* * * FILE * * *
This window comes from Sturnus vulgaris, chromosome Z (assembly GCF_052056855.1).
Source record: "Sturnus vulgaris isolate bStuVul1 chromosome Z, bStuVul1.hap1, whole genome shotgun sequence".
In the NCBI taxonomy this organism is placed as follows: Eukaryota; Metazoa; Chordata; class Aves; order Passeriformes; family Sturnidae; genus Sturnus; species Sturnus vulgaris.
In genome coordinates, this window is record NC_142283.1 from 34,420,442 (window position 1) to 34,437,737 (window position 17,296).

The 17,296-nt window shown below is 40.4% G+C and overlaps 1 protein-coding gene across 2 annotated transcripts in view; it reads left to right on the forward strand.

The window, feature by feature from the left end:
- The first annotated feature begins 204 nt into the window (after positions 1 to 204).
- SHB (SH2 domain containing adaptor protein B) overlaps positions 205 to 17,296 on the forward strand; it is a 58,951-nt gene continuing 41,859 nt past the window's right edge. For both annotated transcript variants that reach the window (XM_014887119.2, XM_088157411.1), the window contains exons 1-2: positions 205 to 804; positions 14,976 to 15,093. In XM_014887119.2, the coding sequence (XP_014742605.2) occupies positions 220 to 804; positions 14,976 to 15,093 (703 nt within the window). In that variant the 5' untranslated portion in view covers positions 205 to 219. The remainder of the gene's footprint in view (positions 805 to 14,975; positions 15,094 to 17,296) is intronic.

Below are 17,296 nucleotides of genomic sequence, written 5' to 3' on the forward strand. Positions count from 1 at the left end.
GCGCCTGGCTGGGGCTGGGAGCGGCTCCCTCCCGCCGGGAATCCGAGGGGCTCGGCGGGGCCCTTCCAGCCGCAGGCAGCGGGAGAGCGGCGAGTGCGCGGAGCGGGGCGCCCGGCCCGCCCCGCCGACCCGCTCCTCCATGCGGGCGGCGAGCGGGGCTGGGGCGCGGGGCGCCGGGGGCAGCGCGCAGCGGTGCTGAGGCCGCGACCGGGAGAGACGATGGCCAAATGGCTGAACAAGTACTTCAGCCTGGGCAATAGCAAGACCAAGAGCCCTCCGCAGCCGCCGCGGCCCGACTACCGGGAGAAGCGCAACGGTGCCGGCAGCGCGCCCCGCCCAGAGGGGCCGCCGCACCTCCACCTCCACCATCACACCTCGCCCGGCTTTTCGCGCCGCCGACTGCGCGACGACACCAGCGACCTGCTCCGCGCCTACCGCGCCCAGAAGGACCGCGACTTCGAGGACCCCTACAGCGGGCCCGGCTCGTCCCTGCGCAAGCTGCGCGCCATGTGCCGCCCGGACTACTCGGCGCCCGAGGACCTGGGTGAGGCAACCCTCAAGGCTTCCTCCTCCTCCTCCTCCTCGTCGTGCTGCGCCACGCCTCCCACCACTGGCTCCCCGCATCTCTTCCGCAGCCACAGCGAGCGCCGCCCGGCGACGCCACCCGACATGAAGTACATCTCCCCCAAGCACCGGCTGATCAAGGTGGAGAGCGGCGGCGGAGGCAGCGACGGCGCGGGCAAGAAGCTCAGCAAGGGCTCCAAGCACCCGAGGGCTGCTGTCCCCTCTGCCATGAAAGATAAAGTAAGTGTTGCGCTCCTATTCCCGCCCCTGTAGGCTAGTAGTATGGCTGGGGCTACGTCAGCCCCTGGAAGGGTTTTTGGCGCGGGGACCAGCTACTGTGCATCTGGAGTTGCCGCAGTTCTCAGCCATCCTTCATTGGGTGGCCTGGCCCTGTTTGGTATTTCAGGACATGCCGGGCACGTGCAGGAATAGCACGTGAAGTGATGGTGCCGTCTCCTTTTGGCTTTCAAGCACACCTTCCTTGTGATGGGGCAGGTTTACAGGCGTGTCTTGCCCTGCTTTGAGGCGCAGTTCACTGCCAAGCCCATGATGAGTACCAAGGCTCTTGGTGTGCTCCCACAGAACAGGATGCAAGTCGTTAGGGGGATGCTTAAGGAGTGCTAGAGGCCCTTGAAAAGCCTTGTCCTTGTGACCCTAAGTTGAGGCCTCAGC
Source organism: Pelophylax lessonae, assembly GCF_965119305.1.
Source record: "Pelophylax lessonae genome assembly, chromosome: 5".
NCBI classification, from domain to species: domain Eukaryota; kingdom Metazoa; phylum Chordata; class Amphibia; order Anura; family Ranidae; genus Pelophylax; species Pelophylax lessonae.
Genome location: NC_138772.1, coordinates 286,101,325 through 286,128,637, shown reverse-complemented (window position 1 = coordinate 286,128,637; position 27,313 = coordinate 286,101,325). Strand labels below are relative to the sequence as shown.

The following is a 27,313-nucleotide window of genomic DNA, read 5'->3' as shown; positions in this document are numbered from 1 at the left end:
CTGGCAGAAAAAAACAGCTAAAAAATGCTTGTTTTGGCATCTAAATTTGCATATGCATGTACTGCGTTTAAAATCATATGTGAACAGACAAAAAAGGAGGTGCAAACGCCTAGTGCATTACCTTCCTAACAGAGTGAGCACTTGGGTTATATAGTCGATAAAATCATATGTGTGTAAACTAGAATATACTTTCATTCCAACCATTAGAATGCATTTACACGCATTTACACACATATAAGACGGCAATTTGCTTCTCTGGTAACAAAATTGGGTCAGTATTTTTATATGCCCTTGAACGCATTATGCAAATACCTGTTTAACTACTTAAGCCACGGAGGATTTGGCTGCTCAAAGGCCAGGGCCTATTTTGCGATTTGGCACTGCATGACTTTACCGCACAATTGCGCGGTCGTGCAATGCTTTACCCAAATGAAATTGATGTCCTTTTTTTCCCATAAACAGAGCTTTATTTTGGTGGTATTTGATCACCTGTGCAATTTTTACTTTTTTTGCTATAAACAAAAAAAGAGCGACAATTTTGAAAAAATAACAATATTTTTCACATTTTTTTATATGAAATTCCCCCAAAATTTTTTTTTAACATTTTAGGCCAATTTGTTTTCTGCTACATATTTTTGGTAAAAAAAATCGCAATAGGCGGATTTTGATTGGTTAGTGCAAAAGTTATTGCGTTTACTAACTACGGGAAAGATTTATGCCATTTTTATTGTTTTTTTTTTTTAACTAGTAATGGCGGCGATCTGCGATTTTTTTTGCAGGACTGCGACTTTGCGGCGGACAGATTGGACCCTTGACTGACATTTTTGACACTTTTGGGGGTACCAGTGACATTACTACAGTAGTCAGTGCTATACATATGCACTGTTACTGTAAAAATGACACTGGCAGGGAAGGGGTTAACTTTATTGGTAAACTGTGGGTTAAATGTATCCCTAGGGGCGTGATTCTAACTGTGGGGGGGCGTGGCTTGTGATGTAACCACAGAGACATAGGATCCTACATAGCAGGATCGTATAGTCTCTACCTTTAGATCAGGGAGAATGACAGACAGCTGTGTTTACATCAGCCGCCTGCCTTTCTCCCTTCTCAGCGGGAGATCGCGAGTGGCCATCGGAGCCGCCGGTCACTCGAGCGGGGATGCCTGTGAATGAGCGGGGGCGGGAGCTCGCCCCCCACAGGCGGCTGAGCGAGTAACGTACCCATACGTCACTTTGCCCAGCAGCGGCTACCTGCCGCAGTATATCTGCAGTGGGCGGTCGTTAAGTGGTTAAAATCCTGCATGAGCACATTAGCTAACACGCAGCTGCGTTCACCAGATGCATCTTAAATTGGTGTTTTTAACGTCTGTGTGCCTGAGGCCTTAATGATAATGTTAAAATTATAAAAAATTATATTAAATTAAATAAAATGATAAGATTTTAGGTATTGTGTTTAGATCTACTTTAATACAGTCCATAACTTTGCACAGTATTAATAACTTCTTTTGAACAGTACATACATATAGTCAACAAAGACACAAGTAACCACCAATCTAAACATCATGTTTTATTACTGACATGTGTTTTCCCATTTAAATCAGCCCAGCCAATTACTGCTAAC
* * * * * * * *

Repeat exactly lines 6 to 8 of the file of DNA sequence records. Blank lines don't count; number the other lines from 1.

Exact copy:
The window, feature by feature from the left end:
- The first annotated feature begins 204 nt into the window (after positions 1 to 204).
- SHB (SH2 domain containing adaptor protein B) overlaps positions 205 to 17,296 on the forward strand; it is a 58,951-nt gene continuing 41,859 nt past the window's right edge. For both annotated transcript variants that reach the window (XM_014887119.2, XM_088157411.1), the window contains exons 1-2: positions 205 to 804; positions 14,976 to 15,093. In XM_014887119.2, the coding sequence (XP_014742605.2) occupies positions 220 to 804; positions 14,976 to 15,093 (703 nt within the window). In that variant the 5' untranslated portion in view covers positions 205 to 219. The remainder of the gene's footprint in view (positions 805 to 14,975; positions 15,094 to 17,296) is intronic.